[Reposted from Jan 2016] Evening Standard: "Architect Sir Terry Farrell's master plan for the regeneration of Brent Cross and Cricklewood includes a new shopping district." (The roof is built of nano-particles, and is unaffected by falling icicles or the weight of snow.)
"A £4.5 billion redevelopment of railway lands at Brent Cross and Cricklewood is bringing 7,500 homes, three new schools, four parks and a new Thameslink station, offering a 12-minute commute to central London.
The 20-year project is soon to start. It will create a new town centre for the area, including a high street leading to a revamped shopping district at Brent Cross. The high street will pass through new public squares and over a 'living bridge' — a new cycle and pedestrian crossing over North Circular Road.
The railway looms large in Cricklewood's history and topography. The area came of age in the 1880s when Midland Railway moved its locomotive works from Kentish Town to the new Brent Sidings and built an estate of railway cottages, now coveted private homes, for its workers.
Today it attracts people who have outgrown their Kilburn or West Hampstead flat and want more space for their money, as they seek to settle down in a good-value family house with a credible-sounding postcode less than four miles from Marble Arch. Cricklewood numbers former London mayor Ken Livingstone among its residents.
As a general rule, prices sag in the centre of Cricklewood, and rise expectantly towards its borders with Barnet, Brent and Hendon.
Check out the quieter streets and conservation areas either side of the bustling Broadway, including Mapesbury Estate and 'the Groves' — Yew Grove, Elm Grove and Ash Grove — plus roads surrounding 86-acre Gladstone Park, close to Dollis Hill."
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"British households ran down their savings to a record low at the end of 2016, raising fears that the UK is on course for a fresh consumer debt crisis in the wake of the Brexit vote.
The saving ratio – which estimates the amount of money households have available to save as a percentage of their total disposable income – fell sharply in the fourth quarter last year to 3.3% from 5.3% in the third. It was the lowest since records began in 1963.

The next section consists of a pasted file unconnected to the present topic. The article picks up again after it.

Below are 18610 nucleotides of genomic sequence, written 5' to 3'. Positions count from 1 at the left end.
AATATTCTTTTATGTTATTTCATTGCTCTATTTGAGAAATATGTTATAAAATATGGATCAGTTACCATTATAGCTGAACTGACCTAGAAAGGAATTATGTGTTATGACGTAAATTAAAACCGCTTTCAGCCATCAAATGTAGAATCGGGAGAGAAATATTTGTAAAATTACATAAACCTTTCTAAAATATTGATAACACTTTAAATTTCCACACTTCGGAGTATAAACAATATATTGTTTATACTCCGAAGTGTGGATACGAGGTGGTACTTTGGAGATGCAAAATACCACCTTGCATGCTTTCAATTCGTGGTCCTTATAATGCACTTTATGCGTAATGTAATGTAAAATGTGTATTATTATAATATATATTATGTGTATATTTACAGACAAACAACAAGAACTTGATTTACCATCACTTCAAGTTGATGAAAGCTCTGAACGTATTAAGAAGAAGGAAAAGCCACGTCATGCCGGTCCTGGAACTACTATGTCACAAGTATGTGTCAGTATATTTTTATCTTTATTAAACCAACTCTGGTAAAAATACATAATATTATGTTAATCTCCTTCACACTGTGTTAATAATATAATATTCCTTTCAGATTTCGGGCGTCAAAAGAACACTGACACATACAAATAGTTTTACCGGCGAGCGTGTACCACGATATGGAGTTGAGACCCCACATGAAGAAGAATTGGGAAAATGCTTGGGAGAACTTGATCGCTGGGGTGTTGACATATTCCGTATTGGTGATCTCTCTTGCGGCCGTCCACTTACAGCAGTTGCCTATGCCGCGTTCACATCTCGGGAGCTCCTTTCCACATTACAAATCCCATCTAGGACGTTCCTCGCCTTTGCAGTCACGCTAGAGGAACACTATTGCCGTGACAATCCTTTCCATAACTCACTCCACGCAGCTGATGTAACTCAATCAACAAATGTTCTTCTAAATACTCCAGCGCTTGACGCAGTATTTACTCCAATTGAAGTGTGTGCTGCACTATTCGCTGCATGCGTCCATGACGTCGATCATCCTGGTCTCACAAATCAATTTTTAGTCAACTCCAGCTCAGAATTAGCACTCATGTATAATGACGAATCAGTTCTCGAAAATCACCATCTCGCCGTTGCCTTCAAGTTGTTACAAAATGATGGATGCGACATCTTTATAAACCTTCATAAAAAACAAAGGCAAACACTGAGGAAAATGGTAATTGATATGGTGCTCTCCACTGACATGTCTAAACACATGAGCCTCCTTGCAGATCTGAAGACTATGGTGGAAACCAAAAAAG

"... Martin Beck, a senior economic adviser to forecasting group the EY Item Club, said the falls in savings and disposable income were 'worrying signs' for the health of household finances, not least because inflation is expected to climb higher.
" 'Given that this pre-dates the worst of the inflationary pressures, it provides further evidence that 2017 is likely to be a very tough year for the consumer, with little or no scope to offset the headwinds from higher inflation by borrowing more,' Beck said.
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"Innovations come when governments and businesses are forced out of their comfort zones"
"It would be fatuous to argue that the EU is somehow responsible for the structural defects of British capitalism, because the dominance of finance over industry and the reluctance to invest in new plant and skills has been a feature of the economy for at least a century.
"But at the margin, membership of the EU has accentuated those trends. ... Free movement of labour has allowed employers to meet extra demand by taking on more staff at the minimum wage or just above, rather than by investing. That helps explain why employment is at record levels, but productivity has been feeble.
"The cry from employers now is that curbs on migration will push up their costs and lead to consumers paying higher prices. Actually, consumers are already paying through the taxes that fund the in-work benefits which subsidise poverty wages."